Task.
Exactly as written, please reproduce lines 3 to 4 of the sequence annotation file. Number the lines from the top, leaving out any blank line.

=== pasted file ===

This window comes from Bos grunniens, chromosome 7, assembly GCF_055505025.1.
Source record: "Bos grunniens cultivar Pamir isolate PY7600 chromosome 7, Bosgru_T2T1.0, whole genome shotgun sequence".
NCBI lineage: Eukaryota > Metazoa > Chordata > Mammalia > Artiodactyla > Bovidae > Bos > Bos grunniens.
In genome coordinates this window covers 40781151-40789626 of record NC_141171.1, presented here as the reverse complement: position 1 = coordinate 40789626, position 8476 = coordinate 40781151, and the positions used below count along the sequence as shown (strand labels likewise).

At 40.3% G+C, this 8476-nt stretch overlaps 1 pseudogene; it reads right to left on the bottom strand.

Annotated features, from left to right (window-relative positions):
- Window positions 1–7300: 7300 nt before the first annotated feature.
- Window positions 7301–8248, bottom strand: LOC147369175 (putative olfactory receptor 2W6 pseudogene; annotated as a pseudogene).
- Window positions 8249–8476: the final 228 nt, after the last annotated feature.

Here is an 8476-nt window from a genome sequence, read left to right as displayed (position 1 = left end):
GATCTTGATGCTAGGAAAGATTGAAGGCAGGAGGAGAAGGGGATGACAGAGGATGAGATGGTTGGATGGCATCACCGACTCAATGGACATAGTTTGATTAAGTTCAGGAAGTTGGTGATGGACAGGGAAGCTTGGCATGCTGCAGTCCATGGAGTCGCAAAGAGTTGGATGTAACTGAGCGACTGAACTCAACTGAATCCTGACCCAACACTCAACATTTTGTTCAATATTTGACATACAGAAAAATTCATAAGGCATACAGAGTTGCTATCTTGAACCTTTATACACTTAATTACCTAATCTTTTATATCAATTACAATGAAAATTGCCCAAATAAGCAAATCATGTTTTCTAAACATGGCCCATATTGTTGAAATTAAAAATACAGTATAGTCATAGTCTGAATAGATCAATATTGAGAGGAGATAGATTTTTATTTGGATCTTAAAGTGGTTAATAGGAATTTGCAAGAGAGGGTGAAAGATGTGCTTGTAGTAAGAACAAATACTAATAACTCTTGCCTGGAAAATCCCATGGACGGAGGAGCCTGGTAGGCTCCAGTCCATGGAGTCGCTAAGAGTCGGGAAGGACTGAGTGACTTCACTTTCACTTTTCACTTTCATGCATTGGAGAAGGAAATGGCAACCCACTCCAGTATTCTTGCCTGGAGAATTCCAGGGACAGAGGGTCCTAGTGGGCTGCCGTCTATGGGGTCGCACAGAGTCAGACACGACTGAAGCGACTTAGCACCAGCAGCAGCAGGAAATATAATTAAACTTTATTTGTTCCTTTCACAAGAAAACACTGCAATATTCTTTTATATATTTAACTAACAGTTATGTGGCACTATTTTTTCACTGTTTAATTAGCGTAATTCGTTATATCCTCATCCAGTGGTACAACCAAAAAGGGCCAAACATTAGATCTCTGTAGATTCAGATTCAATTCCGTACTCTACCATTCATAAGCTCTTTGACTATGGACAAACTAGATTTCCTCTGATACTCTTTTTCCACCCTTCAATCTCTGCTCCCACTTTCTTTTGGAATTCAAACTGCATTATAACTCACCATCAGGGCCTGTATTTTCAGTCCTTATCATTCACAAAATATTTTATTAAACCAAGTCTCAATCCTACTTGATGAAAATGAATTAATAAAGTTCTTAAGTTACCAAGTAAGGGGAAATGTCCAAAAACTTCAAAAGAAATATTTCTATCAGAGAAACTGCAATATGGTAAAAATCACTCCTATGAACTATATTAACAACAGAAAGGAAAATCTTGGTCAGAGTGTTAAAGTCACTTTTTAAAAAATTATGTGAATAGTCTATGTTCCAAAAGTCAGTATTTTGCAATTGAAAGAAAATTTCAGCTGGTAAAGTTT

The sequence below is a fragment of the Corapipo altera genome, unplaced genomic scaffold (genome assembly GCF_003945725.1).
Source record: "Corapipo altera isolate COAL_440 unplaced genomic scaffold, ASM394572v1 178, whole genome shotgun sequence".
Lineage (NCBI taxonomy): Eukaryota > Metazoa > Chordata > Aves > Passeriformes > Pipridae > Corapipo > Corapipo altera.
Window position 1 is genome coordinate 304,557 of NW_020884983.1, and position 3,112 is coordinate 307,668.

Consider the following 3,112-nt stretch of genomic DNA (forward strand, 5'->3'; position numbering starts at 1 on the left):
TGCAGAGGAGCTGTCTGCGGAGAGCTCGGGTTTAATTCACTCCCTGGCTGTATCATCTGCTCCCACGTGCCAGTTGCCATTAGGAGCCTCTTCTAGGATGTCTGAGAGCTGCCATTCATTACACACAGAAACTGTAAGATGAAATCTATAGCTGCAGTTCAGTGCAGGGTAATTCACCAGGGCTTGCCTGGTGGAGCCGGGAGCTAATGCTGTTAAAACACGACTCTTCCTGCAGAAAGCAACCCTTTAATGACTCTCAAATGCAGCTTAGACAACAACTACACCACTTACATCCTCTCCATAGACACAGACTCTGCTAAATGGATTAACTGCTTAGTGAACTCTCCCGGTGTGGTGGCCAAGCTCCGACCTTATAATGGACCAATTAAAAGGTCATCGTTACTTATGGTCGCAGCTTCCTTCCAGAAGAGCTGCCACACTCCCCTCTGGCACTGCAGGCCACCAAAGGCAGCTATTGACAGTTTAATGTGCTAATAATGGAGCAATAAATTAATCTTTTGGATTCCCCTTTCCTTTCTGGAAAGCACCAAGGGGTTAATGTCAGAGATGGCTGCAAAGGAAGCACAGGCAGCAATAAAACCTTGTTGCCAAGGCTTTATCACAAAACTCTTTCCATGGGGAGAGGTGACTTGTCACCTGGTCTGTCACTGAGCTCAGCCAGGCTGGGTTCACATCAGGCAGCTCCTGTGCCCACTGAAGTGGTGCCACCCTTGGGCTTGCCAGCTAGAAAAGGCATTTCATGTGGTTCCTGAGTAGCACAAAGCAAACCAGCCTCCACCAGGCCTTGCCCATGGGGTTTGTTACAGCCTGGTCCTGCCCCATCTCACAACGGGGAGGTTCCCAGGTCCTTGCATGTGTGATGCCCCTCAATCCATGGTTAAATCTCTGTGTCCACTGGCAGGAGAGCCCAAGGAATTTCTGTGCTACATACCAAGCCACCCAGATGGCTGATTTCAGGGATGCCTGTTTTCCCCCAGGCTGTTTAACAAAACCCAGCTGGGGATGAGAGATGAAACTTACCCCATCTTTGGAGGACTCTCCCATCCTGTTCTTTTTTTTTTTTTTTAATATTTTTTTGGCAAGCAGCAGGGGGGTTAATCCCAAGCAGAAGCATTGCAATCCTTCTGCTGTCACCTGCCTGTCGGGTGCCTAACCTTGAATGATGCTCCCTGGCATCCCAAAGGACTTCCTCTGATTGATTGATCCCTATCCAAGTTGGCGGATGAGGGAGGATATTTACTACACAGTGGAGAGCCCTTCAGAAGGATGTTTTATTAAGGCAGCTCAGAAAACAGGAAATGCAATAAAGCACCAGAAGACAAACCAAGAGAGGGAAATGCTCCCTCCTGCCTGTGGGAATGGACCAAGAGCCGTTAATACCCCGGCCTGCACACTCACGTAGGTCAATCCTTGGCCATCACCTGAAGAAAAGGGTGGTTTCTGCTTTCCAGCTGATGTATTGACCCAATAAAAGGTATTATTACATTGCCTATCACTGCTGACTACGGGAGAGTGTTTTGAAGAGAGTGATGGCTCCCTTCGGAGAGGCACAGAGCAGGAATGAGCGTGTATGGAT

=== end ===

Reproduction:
NCBI lineage: Eukaryota > Metazoa > Chordata > Mammalia > Artiodactyla > Bovidae > Bos > Bos grunniens.
In genome coordinates this window covers 40781151-40789626 of record NC_141171.1, presented here as the reverse complement: position 1 = coordinate 40789626, position 8476 = coordinate 40781151, and the positions used below count along the sequence as shown (strand labels likewise).